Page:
A Clean Energy Future: what’s in it for the land?

More than just a patch of dirt: the clean energy plan should help us get the most out of our land. bfick/flickr

The Australian government’s plan for a Clean Energy Future contains a number of measures aimed at supporting farmers and land managers to provide emissions offsets.

The plan consists of a mix of market-based and directly funded actions, covering some of the territory put forward by the Coalition, but on a much larger scale.

Farming and other land-based activities are not liable for their emissions but, as proposed in the recent Garnaut Update, the scheme will provide for the creation of credits (Australian carbon credit units or ACCUs) generated under the Carbon Farming Initiative that can be sold to businesses that want to offset their carbon emissions.

Credits created through “Kyoto-compliant” activities can be used to meet liabilities under the carbon pricing mechanism. These include:

  • carbon sequestration in reforestation,
  • reduction in methane emissions from changing savanna fire management
  • reductions in emissions of methane or nitrous oxide from livestock and fertiliser use and
  • (possibly) reduced carbon emissions from deforestation.

But in the fixed price period (until 2015) emitters will only be able to use these to meet up to five percent of their obligations. Once the price floats, they will have unlimited use to these credits. CFI units will be bankable for future use.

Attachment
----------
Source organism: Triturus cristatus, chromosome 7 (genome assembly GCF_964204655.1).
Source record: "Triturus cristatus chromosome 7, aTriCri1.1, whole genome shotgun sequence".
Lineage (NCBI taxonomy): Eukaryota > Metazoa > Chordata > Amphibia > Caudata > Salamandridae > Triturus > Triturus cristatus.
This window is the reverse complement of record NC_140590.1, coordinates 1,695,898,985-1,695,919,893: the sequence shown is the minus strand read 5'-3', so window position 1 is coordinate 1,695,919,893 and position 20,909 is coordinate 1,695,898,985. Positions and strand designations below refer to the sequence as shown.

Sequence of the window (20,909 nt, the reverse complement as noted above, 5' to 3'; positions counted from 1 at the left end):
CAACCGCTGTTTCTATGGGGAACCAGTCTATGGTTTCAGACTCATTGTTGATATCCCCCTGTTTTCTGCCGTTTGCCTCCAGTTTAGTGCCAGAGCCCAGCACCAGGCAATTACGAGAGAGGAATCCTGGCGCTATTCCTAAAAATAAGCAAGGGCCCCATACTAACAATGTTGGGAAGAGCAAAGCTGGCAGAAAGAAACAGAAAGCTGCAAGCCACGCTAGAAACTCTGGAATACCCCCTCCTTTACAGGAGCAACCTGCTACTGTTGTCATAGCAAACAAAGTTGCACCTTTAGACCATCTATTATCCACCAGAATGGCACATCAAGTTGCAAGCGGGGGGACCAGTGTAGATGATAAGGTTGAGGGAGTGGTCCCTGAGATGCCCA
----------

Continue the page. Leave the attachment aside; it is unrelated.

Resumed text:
The plan is more generous in the use of credits than Garnaut, who had proposed a lower starting cap and maintaining limits through to 2020.

A Carbon Fund of $250 million over the first six years will be used to invest in adoption of “non-Kyoto” activities, including shrubland or rangeland revegetation and soil carbon projects. Australia will continue working to develop new international rules that recognise this wider range of land-based activities.

Safeguards will be put in place to ensure the environmental integrity of the Carbon Farming Initiative and the provision of benefits for sustainability and biodiversity.

A number of direct investments were also put forward. The largest is an ongoing Biodiversity Fund with $946 million ($157 million per year) proposed over the first six years. This fund will support projects that establish, restore, protect or manage biodiverse carbon stores and that secure environmental outcomes from carbon farming.

This could include reforestation and revegetation in areas of high conservation value such as wildlife corridors, rivers, streams and wetlands, the management of publicly owned native forests and land under conservation covenants or subject to land clearing restrictions. The fund can also potentially be used to prevent the spread of invasive species across connected landscapes.

The plan also proposes investment in a Carbon Farming Futures program ($429 million over the first six years) to support research and development, improved measurement approaches and action on the ground to reduce emissions or store carbon, including support for conservation tillage equipment.